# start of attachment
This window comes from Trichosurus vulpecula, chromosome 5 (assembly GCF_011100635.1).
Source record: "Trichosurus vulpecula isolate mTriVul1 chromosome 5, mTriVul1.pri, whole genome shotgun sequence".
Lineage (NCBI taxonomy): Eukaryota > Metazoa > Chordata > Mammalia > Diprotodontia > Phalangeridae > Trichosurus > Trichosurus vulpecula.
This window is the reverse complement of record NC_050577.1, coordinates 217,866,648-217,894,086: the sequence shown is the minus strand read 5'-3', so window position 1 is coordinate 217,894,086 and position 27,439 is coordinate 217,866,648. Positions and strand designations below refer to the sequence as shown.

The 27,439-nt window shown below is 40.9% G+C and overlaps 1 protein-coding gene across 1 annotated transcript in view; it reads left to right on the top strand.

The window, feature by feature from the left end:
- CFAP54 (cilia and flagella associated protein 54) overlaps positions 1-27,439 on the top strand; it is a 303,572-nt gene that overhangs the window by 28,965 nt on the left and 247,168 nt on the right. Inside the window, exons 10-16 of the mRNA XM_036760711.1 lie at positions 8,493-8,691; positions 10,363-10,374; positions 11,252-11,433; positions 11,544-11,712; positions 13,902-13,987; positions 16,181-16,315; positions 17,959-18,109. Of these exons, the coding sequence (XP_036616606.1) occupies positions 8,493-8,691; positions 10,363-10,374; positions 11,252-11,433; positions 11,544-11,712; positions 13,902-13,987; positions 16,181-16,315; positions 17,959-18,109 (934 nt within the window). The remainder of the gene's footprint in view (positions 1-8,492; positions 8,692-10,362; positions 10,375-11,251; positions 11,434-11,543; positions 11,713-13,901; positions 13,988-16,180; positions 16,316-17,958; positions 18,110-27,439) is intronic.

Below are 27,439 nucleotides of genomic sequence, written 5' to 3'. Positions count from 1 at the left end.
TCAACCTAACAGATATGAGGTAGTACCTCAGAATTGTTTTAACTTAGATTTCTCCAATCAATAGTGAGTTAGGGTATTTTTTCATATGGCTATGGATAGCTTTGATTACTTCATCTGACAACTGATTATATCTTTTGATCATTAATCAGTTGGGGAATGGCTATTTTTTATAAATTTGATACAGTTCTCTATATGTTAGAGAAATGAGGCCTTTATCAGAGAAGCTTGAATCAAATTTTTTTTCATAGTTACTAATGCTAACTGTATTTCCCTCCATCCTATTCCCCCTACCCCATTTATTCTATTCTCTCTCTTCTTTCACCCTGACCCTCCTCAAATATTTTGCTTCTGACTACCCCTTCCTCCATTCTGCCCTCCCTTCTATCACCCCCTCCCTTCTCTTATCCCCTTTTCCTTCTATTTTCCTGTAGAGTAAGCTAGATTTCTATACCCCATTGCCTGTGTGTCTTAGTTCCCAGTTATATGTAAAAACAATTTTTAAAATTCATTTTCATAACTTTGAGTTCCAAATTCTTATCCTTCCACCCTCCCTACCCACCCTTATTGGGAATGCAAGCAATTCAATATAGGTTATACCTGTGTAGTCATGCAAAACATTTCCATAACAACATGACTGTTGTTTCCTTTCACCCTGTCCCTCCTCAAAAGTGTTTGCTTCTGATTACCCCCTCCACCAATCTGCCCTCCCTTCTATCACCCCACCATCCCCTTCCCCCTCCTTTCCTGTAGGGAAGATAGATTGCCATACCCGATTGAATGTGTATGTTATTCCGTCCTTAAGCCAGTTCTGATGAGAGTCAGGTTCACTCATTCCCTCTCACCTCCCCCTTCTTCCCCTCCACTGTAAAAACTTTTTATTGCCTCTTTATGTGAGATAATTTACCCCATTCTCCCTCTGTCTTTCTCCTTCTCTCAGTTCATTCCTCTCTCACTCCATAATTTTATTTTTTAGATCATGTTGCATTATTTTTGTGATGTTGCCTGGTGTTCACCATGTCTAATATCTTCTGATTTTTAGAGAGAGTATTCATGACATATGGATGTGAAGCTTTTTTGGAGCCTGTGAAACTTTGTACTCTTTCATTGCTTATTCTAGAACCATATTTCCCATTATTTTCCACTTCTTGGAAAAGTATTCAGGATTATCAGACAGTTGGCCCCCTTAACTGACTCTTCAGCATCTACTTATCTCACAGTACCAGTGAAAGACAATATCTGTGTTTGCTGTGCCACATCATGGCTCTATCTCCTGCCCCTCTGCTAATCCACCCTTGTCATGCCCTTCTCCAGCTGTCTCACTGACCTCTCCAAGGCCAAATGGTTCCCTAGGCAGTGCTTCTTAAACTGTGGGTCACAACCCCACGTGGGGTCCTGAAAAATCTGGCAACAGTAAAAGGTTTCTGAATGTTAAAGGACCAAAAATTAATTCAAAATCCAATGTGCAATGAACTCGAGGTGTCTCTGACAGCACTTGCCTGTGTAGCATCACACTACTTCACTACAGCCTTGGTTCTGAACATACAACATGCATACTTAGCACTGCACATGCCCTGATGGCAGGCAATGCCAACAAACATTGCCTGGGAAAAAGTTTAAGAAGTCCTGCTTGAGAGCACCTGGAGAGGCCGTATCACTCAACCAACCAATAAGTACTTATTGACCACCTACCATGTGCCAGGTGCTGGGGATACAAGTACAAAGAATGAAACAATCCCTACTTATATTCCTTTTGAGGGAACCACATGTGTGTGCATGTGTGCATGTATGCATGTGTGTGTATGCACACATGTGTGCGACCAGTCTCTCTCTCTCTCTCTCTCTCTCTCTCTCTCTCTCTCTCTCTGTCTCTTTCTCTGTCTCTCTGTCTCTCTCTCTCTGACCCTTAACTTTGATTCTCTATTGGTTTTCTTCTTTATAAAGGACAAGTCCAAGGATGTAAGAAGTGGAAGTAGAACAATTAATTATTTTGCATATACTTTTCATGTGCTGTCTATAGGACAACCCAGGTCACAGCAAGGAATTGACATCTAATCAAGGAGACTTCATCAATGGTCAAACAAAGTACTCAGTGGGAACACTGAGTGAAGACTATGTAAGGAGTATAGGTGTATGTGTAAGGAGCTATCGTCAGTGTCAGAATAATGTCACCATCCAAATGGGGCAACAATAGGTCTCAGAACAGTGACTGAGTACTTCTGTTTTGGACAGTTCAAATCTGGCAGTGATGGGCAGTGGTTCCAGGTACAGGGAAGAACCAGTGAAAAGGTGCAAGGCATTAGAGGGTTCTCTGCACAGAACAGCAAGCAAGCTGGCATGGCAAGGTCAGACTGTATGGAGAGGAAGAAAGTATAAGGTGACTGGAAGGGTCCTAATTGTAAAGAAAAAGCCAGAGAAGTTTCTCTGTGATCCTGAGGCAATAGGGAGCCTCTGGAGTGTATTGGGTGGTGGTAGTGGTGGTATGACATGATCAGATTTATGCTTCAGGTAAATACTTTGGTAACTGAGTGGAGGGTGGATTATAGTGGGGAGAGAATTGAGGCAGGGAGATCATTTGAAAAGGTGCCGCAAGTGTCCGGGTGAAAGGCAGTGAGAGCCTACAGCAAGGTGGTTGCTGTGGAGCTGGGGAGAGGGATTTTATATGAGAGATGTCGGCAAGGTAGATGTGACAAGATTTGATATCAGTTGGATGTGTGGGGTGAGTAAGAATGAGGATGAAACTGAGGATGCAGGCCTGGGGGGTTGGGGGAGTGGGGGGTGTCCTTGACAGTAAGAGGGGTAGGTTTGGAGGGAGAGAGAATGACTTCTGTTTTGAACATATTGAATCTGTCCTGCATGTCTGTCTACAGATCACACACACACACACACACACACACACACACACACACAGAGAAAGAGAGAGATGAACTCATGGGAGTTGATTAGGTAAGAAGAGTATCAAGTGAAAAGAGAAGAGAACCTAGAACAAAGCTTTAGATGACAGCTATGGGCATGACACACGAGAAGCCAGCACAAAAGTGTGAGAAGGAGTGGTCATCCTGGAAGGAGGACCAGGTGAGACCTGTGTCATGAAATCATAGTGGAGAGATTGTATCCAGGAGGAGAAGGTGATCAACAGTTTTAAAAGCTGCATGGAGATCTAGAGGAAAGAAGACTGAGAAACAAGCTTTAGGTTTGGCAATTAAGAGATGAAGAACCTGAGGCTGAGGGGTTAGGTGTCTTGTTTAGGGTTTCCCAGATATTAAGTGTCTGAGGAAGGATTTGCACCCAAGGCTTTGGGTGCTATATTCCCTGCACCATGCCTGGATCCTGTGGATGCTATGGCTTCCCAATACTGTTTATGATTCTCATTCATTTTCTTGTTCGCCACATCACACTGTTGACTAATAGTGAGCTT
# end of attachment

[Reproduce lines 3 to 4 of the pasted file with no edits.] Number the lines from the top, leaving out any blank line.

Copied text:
Lineage (NCBI taxonomy): Eukaryota > Metazoa > Chordata > Mammalia > Diprotodontia > Phalangeridae > Trichosurus > Trichosurus vulpecula.
This window is the reverse complement of record NC_050577.1, coordinates 217,866,648-217,894,086: the sequence shown is the minus strand read 5'-3', so window position 1 is coordinate 217,894,086 and position 27,439 is coordinate 217,866,648. Positions and strand designations below refer to the sequence as shown.